What were the results of the project?
We won several design awards, and continue to set the trend for our sport community. A lot of them are embracing the look and functionality.
Do you have any statistics or metrics on the project?
I don't know if it's because of the site, or if the site helped, but it was wildly successful. We had to design this for massive traffic spikes, and our ongoing reality for a property like that is maybe 100,000 to 150,000 uniques a month. During the sporting events, it can have 20, 30, or 40 times that. We had to build it to handle that kind of load, and the previous version of the site collapsed during the games, literally a month before I got here.
I don't remember what it was, but about a 3,000 percent increase in traffic on the traffic load of the previous games. It was without a hiccup. Part of that was WordPress VIP, but obviously, the people who built it get a portion of the credit for it holding up under the strains.
What differentiates Zync from others?
I think Zync strikes a good balance on being small yet effective. They're not a big shop by any means. Going in, I was leaning towards small because of our budgetary constraints, but having come from working inside that size of a shop and hiring that size of shop, I know the downsides are typically bandwidth.
They're great on customer service, but as long as they can get to you because they have major capacity issues as a small company. They still battle those, but they seem to have struck a decent balance on being able to prioritize and maintain that customer service element. They are available the same way you would get with a big agency, but with a much more dedicated, personal touch that you don't get with a big agency.
They have a good investment in the projects – not literal ownership. You simply don't get that with a bigger agency.
Looking back on the work so far, is there any area that you think they could improve upon or something that you might do differently?
For that relaunch, I don't have anything but good things to say. It was great, and it was massive. It was one of the biggest projects I've ever worked on. Since then, as far as improvement goes, no. Strength is an ongoing concern, and it can be a strength or it can be a weakness.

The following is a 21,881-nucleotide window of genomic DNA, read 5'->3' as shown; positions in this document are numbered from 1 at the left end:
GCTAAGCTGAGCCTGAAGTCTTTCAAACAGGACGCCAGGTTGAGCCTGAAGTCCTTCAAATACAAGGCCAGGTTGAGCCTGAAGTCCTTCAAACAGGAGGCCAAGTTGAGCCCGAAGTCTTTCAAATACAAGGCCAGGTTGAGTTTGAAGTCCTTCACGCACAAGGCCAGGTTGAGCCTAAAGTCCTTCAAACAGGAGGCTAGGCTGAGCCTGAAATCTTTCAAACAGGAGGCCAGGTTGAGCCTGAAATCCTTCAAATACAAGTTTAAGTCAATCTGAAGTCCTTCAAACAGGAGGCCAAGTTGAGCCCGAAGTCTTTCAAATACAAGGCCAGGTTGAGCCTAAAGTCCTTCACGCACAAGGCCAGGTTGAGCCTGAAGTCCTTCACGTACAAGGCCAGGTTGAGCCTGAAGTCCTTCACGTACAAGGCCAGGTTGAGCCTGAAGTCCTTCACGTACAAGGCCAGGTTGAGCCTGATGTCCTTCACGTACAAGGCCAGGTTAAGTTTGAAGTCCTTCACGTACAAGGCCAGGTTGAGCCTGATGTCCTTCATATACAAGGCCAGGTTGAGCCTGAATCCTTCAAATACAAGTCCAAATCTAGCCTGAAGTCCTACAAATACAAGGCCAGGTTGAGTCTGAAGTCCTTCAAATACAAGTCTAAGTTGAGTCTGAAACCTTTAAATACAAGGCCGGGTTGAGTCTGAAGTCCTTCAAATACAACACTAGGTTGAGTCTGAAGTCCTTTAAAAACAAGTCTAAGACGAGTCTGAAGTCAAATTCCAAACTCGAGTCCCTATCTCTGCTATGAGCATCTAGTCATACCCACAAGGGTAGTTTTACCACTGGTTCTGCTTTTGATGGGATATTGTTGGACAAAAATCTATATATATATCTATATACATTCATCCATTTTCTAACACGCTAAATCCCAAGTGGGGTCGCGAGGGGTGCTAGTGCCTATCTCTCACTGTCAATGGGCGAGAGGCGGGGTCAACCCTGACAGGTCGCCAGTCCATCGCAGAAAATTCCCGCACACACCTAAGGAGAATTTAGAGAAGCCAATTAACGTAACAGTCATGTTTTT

I don't know if they have designs on becoming a 300-person shop – I don't think that they do. If you're not in growth, then you're always going to be battling the resource issue. We've had a couple ebbs and flows in the last year where we've started doing things a little bit more out there, and had to press pause a couple times to make sure we've got things resourced properly and make sure things are going on the right path. We've experienced a few of those growing pains around just the size of what they are.
What advice would you give a future client of theirs?
I would just say every place is just as good as the brief. Go in, know what you want, and be very detailed. Even if you don't know, work with them on it. I think there's correlation between a smaller shop and a poor brief or misconceptions with what people want.
Because these guys are project-based on their budgets, and because they have limited resources, they drive towards a clear brief. The only time we got stuck in the mud was when we overdid the shorthand from working with them, as far as what we wanted. We didn't spell it out real clearly. I'd just say spend some time to know exactly what you want.